Amy held her breath. Would he like it? Would he mind?
The congregation had started to sing ‘Silent Night’, their voices filling the Church with reverent music. Tommy’s eyes suddenly widened, his mouth dropping into a softly rounded ‘O’ as he stared at the naively drawn picture in his hand. It showed a family, arms linked, with a Christmas tree beside them. Four figures with a child’s scrawl identifying them, ‘Mum’, ‘Dad’, ‘Me’, ‘Tommy’. He looked up, and Amy smiled in relief. He liked it...but…why was he crying?
Had she gone too far? She’d only wanted to make him see himself as she did. He was part of her family. The big brother she’d always wanted. Tommy seemed so alone and she’d wanted to show him that he didn’t have to be, especially now. It was Christmas, after all. He deserved better than that. He’d earned better than that.
“Thank you Amy.”
The words were so softly spoken; Amy almost missed them, the chorus of ‘Silent Night’ once more drifting into their private meeting place. Another cold draft blew passed, raising goose bumps along Amy’s arms, despite her coat. Where had that come from? She turned to see if the Church door had opened. Almost immediately, there was a scraping noise, the distinctive sound of wood against hollow floorboards, and the thud of heavy boots walking quickly away from her. Whipping her head around, Amy blinked for a moment, slightly dizzy from the rapid movement.
The chair where Tommy had been sitting was empty.
Nothing changed. He made a habit of leaving without saying goodbye. She didn’t mind; Tommy was shy.
Amy didn’t go back to her parents. Instead, she continued to sit, staring at the rectangle of white marble on the wall opposite. ‘Silent Night’ ended. The Vicar bade his congregation a ‘Merry Christmas’ and retreated to his vestry. Amy’s parents came to find her.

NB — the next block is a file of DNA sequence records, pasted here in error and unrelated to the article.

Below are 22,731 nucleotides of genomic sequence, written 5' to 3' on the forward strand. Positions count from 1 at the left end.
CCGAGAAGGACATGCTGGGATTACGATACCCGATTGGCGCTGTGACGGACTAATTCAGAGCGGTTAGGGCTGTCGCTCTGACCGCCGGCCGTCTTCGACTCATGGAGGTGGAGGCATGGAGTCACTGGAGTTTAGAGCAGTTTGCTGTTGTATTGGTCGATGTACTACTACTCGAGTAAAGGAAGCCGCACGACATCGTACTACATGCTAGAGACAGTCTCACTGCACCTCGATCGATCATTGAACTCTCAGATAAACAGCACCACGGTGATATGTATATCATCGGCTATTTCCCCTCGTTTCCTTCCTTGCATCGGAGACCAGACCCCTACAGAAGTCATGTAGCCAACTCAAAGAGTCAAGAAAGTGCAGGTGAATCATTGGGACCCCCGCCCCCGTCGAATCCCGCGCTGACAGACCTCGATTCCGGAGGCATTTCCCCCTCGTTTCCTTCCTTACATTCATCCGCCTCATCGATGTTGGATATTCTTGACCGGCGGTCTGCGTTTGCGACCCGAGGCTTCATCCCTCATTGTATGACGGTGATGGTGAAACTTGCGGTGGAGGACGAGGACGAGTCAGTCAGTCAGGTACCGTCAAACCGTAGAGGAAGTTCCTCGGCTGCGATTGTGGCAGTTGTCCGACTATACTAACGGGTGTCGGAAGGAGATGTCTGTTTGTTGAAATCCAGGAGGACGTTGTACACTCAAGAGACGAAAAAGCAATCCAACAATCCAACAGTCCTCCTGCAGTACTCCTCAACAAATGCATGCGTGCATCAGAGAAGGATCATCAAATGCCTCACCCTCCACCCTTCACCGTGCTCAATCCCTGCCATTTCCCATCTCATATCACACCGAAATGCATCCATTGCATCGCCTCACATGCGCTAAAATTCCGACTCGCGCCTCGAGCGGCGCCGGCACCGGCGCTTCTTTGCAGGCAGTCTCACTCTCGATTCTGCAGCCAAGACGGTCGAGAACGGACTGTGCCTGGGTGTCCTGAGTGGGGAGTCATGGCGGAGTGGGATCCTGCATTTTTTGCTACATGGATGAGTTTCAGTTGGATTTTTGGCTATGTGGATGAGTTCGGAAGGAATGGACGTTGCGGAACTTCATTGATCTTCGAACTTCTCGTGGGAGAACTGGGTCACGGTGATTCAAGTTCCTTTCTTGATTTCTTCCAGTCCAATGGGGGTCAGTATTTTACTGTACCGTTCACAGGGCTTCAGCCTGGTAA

Dad crouched down beside Amy, before his big arms scooped her up into a hug. Mum laughed, ruffling Amy’s blonde curls, “Ready for home sweet-pea?”
“Yes.” Amy replied, burrowing her face into her Father’s shoulder. She was starting to feel sleepy. 8.30pm was late for a six year old, over-excited about Christmas Day. “Tommy’s gone.” She said her voice soft; tired.
“He’s probably on his way home to bed, just like you.” Dad soothed, raising an eyebrow towards Mum, “Did he like your present baby?”
Amy’s eyes were almost closed now; sleep tugging insistently on her conscious mind. She managed only a nod.
Carrying his now sleeping daughter towards the Church door, Dad glanced around carefully before nodding over towards Tommy’s chair. “It’s over there” he whispered, shifting Amy’s weight in his arms.
“I see it.” Mum said, bending to retrieve the drawing that was wedged between Tommy’s chair and the wall. She pocketed it, a thoughtful look crossing her face as she raised her eyes to the white marble plaque above them. It listed all those from their village, who had given their lives during the First World War. Amy's Great, Great Grandfather, ‘Thomas Mallory’ was the last name shown.
“’Night Tommy,” she murmured, turning to follow her husband and child.
From a darkened corner, Tommy watched them leave. For the first time in close to one hundred years, he felt at peace. And it was all down to one small girl, with angel blonde curls and a heart as big as... Christmas.